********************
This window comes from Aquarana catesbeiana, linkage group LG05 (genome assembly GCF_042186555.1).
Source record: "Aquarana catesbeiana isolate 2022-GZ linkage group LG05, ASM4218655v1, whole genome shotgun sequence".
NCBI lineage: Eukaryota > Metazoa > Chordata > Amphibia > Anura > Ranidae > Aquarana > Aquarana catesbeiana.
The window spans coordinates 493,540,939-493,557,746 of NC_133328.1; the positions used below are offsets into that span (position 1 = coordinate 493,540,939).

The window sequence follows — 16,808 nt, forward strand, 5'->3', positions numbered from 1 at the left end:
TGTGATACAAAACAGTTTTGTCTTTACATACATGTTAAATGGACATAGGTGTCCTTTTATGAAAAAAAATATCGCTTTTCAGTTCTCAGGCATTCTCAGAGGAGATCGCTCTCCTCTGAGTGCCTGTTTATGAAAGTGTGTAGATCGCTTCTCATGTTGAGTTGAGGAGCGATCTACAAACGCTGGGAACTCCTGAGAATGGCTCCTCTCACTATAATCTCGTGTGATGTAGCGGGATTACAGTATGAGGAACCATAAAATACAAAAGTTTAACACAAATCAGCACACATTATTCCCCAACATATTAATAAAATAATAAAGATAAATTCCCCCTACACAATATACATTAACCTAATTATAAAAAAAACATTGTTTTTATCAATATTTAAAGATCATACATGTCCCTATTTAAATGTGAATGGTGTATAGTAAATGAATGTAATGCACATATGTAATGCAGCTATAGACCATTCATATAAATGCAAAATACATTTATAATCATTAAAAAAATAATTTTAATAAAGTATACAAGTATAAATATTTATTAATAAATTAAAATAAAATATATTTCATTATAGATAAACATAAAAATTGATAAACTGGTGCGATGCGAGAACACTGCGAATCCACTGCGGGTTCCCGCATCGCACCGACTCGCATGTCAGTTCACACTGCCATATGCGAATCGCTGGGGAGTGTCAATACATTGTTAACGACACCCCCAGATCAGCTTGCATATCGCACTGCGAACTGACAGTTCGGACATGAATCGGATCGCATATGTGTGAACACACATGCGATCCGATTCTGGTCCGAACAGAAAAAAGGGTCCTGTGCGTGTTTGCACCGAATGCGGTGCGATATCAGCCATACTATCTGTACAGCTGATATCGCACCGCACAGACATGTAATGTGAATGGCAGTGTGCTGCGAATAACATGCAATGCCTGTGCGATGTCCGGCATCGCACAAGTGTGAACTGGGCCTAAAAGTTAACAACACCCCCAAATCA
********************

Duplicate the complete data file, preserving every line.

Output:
This window comes from Aquarana catesbeiana, linkage group LG05 (genome assembly GCF_042186555.1).
Source record: "Aquarana catesbeiana isolate 2022-GZ linkage group LG05, ASM4218655v1, whole genome shotgun sequence".
NCBI lineage: Eukaryota > Metazoa > Chordata > Amphibia > Anura > Ranidae > Aquarana > Aquarana catesbeiana.
The window spans coordinates 493,540,939-493,557,746 of NC_133328.1; the positions used below are offsets into that span (position 1 = coordinate 493,540,939).

The window sequence follows — 16,808 nt, forward strand, 5'->3', positions numbered from 1 at the left end:
TGTGATACAAAACAGTTTTGTCTTTACATACATGTTAAATGGACATAGGTGTCCTTTTATGAAAAAAAATATCGCTTTTCAGTTCTCAGGCATTCTCAGAGGAGATCGCTCTCCTCTGAGTGCCTGTTTATGAAAGTGTGTAGATCGCTTCTCATGTTGAGTTGAGGAGCGATCTACAAACGCTGGGAACTCCTGAGAATGGCTCCTCTCACTATAATCTCGTGTGATGTAGCGGGATTACAGTATGAGGAACCATAAAATACAAAAGTTTAACACAAATCAGCACACATTATTCCCCAACATATTAATAAAATAATAAAGATAAATTCCCCCTACACAATATACATTAACCTAATTATAAAAAAAACATTGTTTTTATCAATATTTAAAGATCATACATGTCCCTATTTAAATGTGAATGGTGTATAGTAAATGAATGTAATGCACATATGTAATGCAGCTATAGACCATTCATATAAATGCAAAATACATTTATAATCATTAAAAAAATAATTTTAATAAAGTATACAAGTATAAATATTTATTAATAAATTAAAATAAAATATATTTCATTATAGATAAACATAAAAATTGATAAACTGGTGCGATGCGAGAACACTGCGAATCCACTGCGGGTTCCCGCATCGCACCGACTCGCATGTCAGTTCACACTGCCATATGCGAATCGCTGGGGAGTGTCAATACATTGTTAACGACACCCCCAGATCAGCTTGCATATCGCACTGCGAACTGACAGTTCGGACATGAATCGGATCGCATATGTGTGAACACACATGCGATCCGATTCTGGTCCGAACAGAAAAAAGGGTCCTGTGCGTGTTTGCACCGAATGCGGTGCGATATCAGCCATACTATCTGTACAGCTGATATCGCACCGCACAGACATGTAATGTGAATGGCAGTGTGCTGCGAATAACATGCAATGCCTGTGCGATGTCCGGCATCGCACAAGTGTGAACTGGGCCTAAAAGTTAACAACACCCCCAAATCA